1. J.D. Rand

    J.D. Rand New Member

    Apr 13, 2011
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    The Interdimensional Frontier: 1977-1993

    Discussion in 'Setting Development' started by J.D. Rand, May 22, 2015.

    I just wanted to open a discussion on the setting I'm currently working on, to flesh out a few certain aspects of them and make sure that I'm getting them at least somewhat right.

    So to put things in perspective, I'm putting together a sort of science-fantasy AltHistory novel with its backstory being that mankind gained the means to tear open physical gateways into a multiversal crossroads (for lack of a better term)... in 1977. How this comes about involves a lone scientist from a parallel-Earth (in the year 2117) jumping to the 1930s and spending four decades trying to rebuild the invention that got him there - what he winds up building instead opens up a whole new frontier into a seemingly-endless 'world' with differing laws of nature, where alien civilizations of different calibers roam and where materials and artifacts lie that could change the course of mankind's growth forever. (Think Half Life meets Mass Effect 1 with a side order of S.T.A.L.K.E.R. and Halo)

    Anyway, that's the setup for how it happened. The story proper opens in 1993, following the perspective of one of these frontiersmen during a pivotal discovery and the hectic events following after it, and while the story itself is primarily set within this multiversal crossroads, the fact remains that all the human characters hail from a history that has diverged from the late 1970s onward. Regardless of the 'distance' between them and home, they will still have been living in and will be referring to this changed-yet-familiar world. My question is this: what would such a world look like under that point of divergence?

    Technologically, given that only sixteen years have passed, I would imagine that most of mankind's divergent advancements by alt!1993 are more along the lines of new avenues opening up via bypassing their world's limitations (possible trade with aforementioned alien civilizations notwithstanding). For instance, getting spaceships and materials into space has simply become a matter of sending them through one rift on the ground and having them flown back through another rift drifting in orbit - no more fighting against gravity/atmosphere just to get up there. To say nothing of the rest...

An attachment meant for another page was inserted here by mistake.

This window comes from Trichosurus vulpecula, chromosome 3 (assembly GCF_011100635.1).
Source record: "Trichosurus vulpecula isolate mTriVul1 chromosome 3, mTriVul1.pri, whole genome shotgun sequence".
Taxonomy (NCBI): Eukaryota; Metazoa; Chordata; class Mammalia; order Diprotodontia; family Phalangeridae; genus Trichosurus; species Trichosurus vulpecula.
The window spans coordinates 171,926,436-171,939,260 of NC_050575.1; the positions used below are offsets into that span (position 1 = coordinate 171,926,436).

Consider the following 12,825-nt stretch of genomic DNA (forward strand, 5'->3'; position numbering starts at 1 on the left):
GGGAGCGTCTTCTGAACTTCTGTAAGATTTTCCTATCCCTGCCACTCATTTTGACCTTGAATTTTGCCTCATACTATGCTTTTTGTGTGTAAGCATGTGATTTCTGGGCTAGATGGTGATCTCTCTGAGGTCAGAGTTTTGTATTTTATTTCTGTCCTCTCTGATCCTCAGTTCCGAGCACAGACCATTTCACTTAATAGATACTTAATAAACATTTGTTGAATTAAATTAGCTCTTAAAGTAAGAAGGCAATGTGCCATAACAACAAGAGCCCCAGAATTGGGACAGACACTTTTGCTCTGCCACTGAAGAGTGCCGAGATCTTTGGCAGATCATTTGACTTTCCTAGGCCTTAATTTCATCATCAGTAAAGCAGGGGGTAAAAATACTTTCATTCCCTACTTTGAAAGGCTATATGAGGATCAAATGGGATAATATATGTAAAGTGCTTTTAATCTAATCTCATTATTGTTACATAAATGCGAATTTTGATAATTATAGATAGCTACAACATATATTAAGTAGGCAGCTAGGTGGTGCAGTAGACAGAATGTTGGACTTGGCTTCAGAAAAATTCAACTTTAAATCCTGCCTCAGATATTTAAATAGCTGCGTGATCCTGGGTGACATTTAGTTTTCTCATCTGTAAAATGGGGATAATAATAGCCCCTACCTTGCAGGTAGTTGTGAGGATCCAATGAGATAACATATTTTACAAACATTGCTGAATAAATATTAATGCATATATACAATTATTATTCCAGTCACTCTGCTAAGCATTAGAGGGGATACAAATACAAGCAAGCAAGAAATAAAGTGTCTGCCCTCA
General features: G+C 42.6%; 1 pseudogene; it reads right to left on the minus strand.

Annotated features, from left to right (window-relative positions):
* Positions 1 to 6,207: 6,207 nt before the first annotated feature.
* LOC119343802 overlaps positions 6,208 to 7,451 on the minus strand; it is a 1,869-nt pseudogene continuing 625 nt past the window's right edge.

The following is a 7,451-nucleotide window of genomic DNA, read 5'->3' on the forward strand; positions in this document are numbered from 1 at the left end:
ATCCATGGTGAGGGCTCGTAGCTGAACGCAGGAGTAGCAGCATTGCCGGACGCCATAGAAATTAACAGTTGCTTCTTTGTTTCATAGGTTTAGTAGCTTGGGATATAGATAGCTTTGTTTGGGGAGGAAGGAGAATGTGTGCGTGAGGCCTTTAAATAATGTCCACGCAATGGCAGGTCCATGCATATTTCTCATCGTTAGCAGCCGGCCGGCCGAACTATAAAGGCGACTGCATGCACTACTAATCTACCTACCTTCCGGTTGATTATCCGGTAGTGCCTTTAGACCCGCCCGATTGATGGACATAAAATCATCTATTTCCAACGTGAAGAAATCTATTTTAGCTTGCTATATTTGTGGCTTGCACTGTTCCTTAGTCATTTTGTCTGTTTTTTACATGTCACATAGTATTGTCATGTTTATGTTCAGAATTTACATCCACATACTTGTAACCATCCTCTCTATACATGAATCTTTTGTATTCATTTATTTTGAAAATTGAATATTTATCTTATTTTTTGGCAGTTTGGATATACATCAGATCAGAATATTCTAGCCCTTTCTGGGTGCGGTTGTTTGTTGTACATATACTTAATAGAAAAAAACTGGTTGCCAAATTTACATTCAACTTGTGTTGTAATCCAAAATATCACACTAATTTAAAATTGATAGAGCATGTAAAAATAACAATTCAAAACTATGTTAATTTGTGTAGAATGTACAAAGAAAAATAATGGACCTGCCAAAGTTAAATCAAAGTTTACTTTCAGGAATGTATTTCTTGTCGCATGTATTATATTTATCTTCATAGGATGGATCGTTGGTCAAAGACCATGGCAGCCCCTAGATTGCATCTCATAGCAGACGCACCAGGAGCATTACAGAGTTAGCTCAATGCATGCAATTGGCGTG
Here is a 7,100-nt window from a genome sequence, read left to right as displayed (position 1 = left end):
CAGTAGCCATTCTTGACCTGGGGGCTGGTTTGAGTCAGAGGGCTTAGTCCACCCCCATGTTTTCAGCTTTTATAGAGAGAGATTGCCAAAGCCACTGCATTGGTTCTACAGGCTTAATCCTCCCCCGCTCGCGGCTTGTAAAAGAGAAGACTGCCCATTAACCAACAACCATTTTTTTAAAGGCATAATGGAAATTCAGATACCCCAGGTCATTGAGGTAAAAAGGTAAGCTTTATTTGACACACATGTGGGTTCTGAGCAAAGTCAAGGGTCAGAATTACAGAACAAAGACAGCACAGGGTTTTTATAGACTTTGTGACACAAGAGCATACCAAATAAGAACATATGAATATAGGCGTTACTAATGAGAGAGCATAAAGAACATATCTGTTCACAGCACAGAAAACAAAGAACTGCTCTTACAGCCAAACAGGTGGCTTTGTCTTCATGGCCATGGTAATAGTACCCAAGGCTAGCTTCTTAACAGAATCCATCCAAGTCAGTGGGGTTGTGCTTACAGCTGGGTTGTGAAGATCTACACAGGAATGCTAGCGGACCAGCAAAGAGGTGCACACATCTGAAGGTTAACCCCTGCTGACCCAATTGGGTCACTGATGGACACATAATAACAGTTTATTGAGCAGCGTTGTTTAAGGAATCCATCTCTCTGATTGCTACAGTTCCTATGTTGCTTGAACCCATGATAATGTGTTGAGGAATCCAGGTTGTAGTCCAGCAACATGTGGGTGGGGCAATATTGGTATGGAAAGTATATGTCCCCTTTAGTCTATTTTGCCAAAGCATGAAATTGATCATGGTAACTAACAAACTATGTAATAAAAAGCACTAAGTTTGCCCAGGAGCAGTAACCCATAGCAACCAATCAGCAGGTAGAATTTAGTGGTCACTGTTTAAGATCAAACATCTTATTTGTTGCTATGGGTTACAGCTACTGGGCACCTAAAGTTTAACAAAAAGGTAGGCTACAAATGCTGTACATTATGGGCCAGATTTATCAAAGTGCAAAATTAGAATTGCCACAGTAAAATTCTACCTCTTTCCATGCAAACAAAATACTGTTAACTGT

Another thing of note is that the technology which creates the gateway-rifts themselves is expensive, but any sufficiently-developed country with the means to acquire it will have made a point of owning at least one such device - the greater world powers possess several of them each.
    If you have any thoughts on this subject, feel free to share them.

    What I am more hung up on is how the world will have evolved, culturally, politically, and socially from the 1977-PoD onward. These events begin in the later half of the Cold War, after all - a new frontier, first contact with advanced alien life, whole new avenues opening up in several fields of R&D, the knowledge that mankind has now become a very small portion of a much larger inter-universal community, etc. How would the standing governments of the time respond, and the people of the nations they run? What of NATO and the Warsaw Pact, and the relations between the two? What should I be taking into consideration as I shape my spatiotemporally-distant setting and its history?
    And something else to consider; how would Cold-War Earth and its factions deal with the presence of alien civilizations both just as advanced and more so than themselves - and each with their own factions, alliances and opponents? To most of them, mankind is just another new face, and far from being an influential power in that regard - in some cases, it would be rather analogous to Christopher Columbus landing in modern-day New York City: "look at that quaint little man with his quaint little ship".
  2. Bryan Romer

    Bryan Romer Contributor Contributor

    Jan 26, 2014
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    Aren't those the questions you should be asking yourself? It is your take on what might happen that would make your story unique and interesting. It is the crux of an alternate history story. If you have specific question about some aspect of that period and whether your proposed alternate history is feasible, I'm sure there would be may people here willing to give you their opinion.

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